Status label added: B

Reply 0

Geoff Baldwin Apr 20, 2020

You also need to care about sensitivity here. If you are adding 32- or 64-samples to a single qPCR, then you are using 1/32 or 1/64 of the original sample and will therefore reduce the amount of positive RNA present. This is a risk that would need to be validated. See also the discussion around sensitivity for RNA extraction free testing.

Reply 0

Alexander James Phillips Apr 28, 2020

Agreed. This is a genius suggestion but I don't think decreasing sensitivity is acceptable unfortunately. Really nice lateral thinking though! Keep it up! :)

Reply 0

p courtney Apr 30, 2020

several papers out now on this suggesting that sensitivity is not so much of an issue (up to a point) since PCR gives such leverage.
2 from germany and one from israel:
https://www.thelancet.com/journals/laninf/art...0362-5/fulltext

Reply 0

p courtney Apr 20, 2020

nice idea - see references here
https://aktuelles.uni-frankfurt.de/englisch/p...any-times-over/

Reply 0

Quentin Hanley Apr 20, 2020

I support this approach.

This is a pooling related proposal. There are others:
https://testingmethods.crowdicity.com/post/3166770
https://testingmethods.crowdicity.com/post/3172560

There are already papers indicating pools of 32 can work and suggest 64 are feasible:
https://www.medrxiv.org/content/10.1101/2020....9438v1.full.pdf

Other fully published work.
https://jamanetwork.com/journals/jama/fullarticle/2764364

In this one, there is a link to an R-script that attempts to estimate optimal pool size for any expected prevalence.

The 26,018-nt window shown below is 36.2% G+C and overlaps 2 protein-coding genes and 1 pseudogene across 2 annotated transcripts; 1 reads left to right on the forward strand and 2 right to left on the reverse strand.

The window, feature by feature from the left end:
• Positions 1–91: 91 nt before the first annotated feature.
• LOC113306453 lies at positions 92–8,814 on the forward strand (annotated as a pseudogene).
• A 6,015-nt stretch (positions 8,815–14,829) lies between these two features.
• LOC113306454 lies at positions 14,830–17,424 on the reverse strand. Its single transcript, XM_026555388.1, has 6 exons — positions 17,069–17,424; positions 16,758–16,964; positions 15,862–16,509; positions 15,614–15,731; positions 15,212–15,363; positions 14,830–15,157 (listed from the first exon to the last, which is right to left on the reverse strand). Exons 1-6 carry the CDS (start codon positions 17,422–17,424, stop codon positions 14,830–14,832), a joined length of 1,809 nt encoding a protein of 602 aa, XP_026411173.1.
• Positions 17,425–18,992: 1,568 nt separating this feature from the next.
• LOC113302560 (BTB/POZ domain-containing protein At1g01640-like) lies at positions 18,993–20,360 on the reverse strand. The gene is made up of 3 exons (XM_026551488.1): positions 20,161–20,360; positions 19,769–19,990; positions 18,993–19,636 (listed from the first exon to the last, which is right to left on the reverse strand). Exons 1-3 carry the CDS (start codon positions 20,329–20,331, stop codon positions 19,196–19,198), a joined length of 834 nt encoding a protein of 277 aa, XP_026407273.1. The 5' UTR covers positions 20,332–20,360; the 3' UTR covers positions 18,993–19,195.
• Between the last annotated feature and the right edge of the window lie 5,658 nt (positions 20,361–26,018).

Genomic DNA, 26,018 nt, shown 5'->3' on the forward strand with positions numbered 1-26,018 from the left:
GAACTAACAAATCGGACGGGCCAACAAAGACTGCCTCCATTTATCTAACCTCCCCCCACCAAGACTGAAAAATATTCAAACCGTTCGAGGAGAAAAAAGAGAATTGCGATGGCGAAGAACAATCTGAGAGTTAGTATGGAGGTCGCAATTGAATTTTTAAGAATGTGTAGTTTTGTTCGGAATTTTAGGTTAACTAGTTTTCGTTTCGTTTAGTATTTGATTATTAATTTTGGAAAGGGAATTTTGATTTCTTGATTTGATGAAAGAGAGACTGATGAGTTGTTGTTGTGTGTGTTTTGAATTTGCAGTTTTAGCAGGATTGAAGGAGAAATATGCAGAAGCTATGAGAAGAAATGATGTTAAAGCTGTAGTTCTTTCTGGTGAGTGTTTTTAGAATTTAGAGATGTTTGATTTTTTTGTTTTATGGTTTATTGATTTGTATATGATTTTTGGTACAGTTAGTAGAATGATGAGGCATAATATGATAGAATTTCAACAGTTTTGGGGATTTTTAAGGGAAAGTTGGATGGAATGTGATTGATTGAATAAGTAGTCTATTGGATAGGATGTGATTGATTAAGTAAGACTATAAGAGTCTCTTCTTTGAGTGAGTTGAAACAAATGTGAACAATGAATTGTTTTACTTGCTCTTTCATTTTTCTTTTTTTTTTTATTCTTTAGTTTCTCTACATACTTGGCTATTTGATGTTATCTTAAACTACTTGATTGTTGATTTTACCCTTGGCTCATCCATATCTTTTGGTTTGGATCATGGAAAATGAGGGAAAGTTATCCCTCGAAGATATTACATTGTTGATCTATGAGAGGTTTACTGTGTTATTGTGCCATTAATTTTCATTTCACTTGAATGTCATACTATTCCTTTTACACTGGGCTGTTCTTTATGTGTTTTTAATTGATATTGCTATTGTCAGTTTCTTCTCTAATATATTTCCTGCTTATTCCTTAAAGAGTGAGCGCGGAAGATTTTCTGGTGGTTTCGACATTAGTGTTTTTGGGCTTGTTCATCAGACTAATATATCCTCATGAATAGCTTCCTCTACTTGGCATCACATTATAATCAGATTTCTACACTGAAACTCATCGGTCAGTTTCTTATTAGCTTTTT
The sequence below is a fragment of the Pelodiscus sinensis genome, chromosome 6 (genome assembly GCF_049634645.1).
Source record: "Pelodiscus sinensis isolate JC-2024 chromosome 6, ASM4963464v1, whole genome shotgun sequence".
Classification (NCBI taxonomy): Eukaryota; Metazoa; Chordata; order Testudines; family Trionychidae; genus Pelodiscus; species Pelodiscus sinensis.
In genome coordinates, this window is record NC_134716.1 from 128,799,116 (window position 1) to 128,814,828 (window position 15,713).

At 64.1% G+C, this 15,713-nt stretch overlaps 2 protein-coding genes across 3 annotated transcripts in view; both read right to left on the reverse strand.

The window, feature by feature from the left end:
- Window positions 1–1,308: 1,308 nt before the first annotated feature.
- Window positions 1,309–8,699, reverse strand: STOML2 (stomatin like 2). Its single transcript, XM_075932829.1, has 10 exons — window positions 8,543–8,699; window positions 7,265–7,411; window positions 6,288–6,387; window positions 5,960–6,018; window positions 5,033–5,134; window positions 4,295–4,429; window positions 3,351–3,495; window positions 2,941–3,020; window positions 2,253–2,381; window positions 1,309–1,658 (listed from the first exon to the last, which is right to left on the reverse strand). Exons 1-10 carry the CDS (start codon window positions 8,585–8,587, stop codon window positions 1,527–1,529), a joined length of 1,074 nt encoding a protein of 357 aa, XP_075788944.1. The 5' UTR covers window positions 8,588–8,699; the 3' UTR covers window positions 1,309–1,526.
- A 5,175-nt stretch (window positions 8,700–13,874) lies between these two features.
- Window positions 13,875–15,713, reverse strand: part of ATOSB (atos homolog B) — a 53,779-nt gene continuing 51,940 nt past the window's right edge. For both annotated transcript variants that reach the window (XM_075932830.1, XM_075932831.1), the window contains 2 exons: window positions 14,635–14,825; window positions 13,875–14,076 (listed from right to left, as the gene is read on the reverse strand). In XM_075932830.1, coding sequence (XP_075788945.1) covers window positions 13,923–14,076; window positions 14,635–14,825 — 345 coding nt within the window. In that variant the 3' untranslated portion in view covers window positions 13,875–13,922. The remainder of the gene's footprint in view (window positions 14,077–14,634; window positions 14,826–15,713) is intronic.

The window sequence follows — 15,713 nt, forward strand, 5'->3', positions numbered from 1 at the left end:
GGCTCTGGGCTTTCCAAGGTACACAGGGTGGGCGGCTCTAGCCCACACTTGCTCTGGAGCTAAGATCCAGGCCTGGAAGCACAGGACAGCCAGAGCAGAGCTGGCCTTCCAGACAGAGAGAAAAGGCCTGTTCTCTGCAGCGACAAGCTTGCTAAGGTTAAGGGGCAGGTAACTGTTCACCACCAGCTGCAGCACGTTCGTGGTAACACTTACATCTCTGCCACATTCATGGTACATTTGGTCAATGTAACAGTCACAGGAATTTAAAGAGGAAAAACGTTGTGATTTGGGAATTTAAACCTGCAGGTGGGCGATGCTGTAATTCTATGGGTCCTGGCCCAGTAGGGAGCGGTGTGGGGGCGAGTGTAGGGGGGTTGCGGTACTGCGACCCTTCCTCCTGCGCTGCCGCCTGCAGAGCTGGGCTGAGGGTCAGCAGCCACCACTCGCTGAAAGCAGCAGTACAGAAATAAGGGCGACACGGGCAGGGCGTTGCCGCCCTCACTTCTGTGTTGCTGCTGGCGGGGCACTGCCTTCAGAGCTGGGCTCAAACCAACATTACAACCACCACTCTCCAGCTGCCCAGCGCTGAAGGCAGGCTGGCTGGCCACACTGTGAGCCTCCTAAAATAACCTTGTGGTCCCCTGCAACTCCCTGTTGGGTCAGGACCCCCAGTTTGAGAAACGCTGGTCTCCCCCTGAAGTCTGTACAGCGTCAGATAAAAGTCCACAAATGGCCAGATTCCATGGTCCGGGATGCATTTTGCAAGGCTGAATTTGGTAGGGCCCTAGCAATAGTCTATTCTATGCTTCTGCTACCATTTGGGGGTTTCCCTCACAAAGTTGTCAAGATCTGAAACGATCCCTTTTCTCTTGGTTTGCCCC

https://testingmethods.crowdicity.com/post/3172560

There is additional code in support here:
https://github.com/foxtrotmike/AS

Reply 0

Bev Matthews Apr 21, 2020

The idea has been progressed to the next milestone.

Reply 0

Bev Matthews Apr 25, 2020

The idea has been progressed to the next milestone.

Reply 0

Bev Matthews Apr 25, 2020

Hello Anthony, the reviewers are interested to hear more when you have further data. please do come back at that point and we look forward to hearing from you. bev

Reply 0

Anthony Welch Apr 30, 2020

Hi Bev, replying to your request for further data. As a retired Chemist I am not in a position to acquire more data. I only advocate this approach particularly in the screening of larger groups where low incidence of positives is expected and frequent monitoring is desirable.
Examples -
Groups of NHS staff, police, firebrigade, ambulance drivers etc.
Supermarket staff
Public service workers
Groups of employees returning to work
Orchestras,
Sports Teams and staff for competition behind closed doors.

i.e. many people in a single test. I rely on the experts who fully understand the testing procedures to decide if the idea is viable, e.g. I don't know what the minimum level RNA has to be at before it may be missed during testing.

Reply 0

Charles Ravarani May 5, 2020

We have developed a web-application (at www.pcr-pooling.com) that aims to make the adoption of the pooling strategy easily accessible to laboratories. It fits into existing pipelines and tries to mitigate the concerns of sensitivity by automatically integrating replicates in the protocols it produces.

We have a working application and are looking for collaboration to help assess the feasibility of the approach. We are open all feedback in order to develop further requirements that make adoption as easy as possible in more labs.

Reply 0

Tom Jordan Jun 27, 2020

Status label added: D2

Status label removed: B: One to watch

Reply 0

Tom Jordan Jun 27, 2020

Hi everyone,

Thank for you sharing this and for the helpful discussion in the comments section. We have shared this solution with colleagues leading on sample pooling. They will be in contact should they have any questions.

Kind regards,
Tom Jordan
Testing Methods team

Reply 0